July 20th, SpaceX will launch the ANASIS 2 military communications satellite for the South Korea
Launch Time: 2:30 AM IST
Launch Site: SLC-40, Cape Canaveral Air Force Station, Florida
Launch Vehicle: Falcon 9
What is ANASIS-II
ANASIS-II (Army/Navy/Air Force Satellite Information System-II) is a Korean military communications satellite, and the South Korea’s first dedicated military communications platform in space.
Built by Airbus Defense and Space, the satellite will provide secured communications for Korean military activities.
Aside from images and the fact it is built on a Euro-star satellite platform, very little is known about the instruments and abilities of ANASIS-II.
Falcon 9 will launch the satellite into a Geostationary Transfer Orbit of roughly 35,786 km. The satellite will then use its onboard engines and propulsion to raise itself to a circular 35,786 km orbit over its first few weeks in space.
How Falcon 9 works?
Falcon 9 is a partially reusable two-stage-to-orbit medium-lift launch vehicle designed and manufactured by SpaceX in the United States. It is powered by Merlin engines, also developed by SpaceX, burning cryogenic liquid oxygen and rocket-grade kerosene (RP-1) as propellants.
Rockets used to cost much more than they do now. What’s more, the Falcon 9 is practically responsible for dramatic drop in launch costs in the course of the most recent times.
A brand new Falcon 9 costs about $62 million. A reused boosters Falcon 9 comes in at a price tag of as low as $50.3 million per launch.
The Falcon 9 has greatly reduced launch costs because of its innovative and low-cost production process and by reusing the first stage booster and the rocket’s payload fairings.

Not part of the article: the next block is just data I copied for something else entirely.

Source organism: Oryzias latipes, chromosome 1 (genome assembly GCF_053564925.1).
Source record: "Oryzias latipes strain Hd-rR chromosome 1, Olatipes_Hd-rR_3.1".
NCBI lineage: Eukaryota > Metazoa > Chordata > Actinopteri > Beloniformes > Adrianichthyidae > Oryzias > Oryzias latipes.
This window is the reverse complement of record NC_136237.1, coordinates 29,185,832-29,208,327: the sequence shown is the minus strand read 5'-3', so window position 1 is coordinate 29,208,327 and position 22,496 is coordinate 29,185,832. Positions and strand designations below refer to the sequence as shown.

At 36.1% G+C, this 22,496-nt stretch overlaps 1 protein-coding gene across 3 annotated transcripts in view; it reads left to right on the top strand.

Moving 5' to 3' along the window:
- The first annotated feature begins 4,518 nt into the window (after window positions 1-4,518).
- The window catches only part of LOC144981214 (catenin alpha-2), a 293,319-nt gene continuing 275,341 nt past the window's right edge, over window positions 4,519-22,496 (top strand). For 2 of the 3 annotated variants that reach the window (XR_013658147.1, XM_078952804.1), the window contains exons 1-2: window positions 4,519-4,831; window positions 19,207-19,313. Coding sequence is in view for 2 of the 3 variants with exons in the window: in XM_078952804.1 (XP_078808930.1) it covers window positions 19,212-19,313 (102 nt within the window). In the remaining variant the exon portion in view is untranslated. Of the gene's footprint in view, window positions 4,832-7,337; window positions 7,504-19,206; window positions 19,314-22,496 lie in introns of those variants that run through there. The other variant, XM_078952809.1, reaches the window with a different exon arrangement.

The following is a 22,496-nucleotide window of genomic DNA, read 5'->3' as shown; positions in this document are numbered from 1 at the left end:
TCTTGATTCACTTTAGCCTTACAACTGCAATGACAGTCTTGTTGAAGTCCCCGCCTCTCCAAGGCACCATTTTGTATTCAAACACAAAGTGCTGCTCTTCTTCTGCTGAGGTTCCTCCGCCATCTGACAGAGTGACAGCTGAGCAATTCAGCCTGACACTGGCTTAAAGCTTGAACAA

Each complete fairing costs about $6 million. Recovering the fairings and reusing them saves upwards of $5 million for each re-flight.
SpaceX hopes the base price of a reused Falcon 9 can drop into the $30 million range significantly cheaper than any competitor on the market.
Launch Vehicle: Falcon 9( Block 5)
Height: 230 ft
Diameter: 12 ft
- 22,800 kg to LEO
- 8,3000 kg to GTO
- 4,020 kg to Mars
- Total launches: 88
- Success: 86
- Failure: 2
- Engines: 9 Merlin 1d+
- Thrust: 7,607 kN sea level, 8,226 kN vacuum
- Burn time: 162 seconds
- Fuel: LOX/RP-1
- Engines: 1 Merlin 1D+ Vacuum
- Thrust: 934 kN
- Burn time:397 seconds
- Fuel: LOX/RP-1
Actual launch was scheduled to July 14th but due to hardware issues launch was postponed.
“Standing down from tomorrow’s launch of ANASIS-IIto take a closer look at the second stage, (and) swap hardware if needed,Will announce new target launch date once confirmed on the range.” tweeted SpaceX.
It’s the second SpaceX mission to be postponed indefinitely in recent days as the company tries to cut turnaround times for reused rockets and produce new upper stages at a rapid rate to to meet a fast-paced launch schedule in the coming weeks.
“We’re being extra paranoid,Maximizing probability of successful launch is paramount.” tweeted Elon Musk,
Airspace warning notices associated with the Falcon 9/ANASIS-II mission indicated SpaceX might reschedule the launch for Monday, July 20, during a launch window opening at 2:30 AM IST
You can read more about the next launches here